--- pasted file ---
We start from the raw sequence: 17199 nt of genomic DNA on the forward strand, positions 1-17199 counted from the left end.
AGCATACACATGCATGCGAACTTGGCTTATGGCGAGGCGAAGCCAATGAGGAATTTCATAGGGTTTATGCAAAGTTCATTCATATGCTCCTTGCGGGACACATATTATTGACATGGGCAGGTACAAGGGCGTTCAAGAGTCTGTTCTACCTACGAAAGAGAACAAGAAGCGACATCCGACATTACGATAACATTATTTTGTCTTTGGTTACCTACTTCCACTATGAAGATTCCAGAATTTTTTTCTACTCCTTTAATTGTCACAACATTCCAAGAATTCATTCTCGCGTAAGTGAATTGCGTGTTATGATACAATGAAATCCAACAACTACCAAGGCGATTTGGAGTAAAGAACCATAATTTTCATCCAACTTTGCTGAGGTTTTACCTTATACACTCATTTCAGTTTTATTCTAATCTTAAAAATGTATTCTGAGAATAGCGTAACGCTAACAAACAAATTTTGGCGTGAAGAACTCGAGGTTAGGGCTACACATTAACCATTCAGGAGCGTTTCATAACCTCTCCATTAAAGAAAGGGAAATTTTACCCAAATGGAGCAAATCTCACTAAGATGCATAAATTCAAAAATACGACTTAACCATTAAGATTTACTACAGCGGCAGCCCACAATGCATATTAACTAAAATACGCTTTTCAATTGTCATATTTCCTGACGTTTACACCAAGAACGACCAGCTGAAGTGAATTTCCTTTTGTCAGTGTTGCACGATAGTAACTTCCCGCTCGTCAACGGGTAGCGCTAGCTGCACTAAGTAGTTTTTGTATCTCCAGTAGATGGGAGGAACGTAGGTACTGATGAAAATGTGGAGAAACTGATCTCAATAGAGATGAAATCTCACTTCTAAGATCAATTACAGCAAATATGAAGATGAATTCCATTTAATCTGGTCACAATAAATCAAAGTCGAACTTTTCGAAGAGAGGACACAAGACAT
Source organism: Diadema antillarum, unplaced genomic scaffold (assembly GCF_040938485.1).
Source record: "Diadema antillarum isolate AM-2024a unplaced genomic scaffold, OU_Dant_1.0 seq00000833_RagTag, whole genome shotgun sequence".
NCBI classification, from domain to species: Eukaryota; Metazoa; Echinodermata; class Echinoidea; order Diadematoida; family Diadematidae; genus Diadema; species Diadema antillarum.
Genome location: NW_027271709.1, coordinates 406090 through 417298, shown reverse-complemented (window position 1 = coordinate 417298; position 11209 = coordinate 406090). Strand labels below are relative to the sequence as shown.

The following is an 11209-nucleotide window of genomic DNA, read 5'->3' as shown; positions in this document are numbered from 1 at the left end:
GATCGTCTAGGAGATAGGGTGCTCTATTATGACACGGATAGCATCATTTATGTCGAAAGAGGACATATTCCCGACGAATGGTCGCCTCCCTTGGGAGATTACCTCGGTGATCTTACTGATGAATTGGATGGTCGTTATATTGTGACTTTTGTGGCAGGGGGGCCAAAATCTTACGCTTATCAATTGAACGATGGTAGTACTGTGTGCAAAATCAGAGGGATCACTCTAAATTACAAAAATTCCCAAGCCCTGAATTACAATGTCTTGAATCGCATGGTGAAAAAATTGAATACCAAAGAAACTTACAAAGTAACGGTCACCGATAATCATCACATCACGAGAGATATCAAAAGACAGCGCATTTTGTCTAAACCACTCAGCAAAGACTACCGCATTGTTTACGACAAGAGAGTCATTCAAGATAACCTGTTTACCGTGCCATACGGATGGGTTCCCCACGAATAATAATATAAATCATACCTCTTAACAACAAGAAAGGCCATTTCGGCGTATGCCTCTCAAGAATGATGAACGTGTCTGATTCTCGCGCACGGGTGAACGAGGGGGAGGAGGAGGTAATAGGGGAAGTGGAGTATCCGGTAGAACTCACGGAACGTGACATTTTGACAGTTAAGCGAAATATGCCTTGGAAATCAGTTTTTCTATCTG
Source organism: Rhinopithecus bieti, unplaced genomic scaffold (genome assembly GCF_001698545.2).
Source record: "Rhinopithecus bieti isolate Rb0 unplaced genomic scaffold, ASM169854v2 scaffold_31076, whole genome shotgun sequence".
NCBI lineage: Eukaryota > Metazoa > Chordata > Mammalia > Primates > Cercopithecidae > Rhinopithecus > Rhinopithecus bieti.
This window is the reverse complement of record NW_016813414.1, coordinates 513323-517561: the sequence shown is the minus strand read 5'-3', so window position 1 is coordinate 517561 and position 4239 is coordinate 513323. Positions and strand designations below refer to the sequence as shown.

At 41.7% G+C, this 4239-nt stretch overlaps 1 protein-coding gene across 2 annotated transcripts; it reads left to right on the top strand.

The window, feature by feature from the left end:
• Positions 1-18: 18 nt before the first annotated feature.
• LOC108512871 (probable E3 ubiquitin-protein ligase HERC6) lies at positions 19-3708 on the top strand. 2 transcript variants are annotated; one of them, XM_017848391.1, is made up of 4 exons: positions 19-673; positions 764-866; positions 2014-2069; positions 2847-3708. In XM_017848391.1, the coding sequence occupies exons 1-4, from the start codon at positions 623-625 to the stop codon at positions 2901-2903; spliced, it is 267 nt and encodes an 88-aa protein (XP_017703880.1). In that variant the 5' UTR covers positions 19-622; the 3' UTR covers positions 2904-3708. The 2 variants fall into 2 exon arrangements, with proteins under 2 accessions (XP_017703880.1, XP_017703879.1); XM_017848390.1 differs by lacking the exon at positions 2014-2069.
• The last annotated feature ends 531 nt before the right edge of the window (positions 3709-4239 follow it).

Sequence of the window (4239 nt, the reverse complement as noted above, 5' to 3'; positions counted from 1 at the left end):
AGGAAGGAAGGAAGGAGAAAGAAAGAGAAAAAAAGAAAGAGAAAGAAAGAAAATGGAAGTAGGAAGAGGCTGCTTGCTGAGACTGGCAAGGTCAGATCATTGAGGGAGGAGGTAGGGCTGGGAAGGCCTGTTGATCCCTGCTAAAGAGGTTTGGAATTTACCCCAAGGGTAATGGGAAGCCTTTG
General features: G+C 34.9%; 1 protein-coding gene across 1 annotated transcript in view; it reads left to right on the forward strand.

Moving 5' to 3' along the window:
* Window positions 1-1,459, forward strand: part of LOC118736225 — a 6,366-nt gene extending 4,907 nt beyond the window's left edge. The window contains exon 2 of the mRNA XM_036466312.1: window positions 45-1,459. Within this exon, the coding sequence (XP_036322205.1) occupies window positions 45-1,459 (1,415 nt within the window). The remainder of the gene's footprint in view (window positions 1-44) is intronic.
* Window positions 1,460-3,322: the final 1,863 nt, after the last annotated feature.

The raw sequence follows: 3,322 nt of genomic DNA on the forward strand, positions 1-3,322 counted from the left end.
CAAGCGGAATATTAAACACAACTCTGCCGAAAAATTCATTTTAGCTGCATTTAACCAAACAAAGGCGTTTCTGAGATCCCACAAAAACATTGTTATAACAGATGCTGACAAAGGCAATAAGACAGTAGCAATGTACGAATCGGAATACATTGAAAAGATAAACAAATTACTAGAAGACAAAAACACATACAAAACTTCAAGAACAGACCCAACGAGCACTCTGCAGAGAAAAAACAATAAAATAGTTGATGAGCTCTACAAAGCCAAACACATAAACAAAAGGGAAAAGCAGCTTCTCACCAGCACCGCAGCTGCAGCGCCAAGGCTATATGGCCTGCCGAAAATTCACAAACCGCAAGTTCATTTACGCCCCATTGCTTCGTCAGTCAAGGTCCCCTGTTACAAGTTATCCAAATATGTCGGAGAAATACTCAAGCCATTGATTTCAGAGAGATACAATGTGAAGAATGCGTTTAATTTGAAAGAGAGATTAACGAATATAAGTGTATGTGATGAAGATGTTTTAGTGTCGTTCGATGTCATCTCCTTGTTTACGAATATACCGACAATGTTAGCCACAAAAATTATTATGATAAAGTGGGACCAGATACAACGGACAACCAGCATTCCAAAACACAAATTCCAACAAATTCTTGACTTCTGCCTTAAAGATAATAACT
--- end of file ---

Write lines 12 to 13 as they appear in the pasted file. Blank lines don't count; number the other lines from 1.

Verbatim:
This window is the reverse complement of record NW_016813414.1, coordinates 513323-517561: the sequence shown is the minus strand read 5'-3', so window position 1 is coordinate 517561 and position 4239 is coordinate 513323. Positions and strand designations below refer to the sequence as shown.

At 41.7% G+C, this 4239-nt stretch overlaps 1 protein-coding gene across 2 annotated transcripts; it reads left to right on the top strand.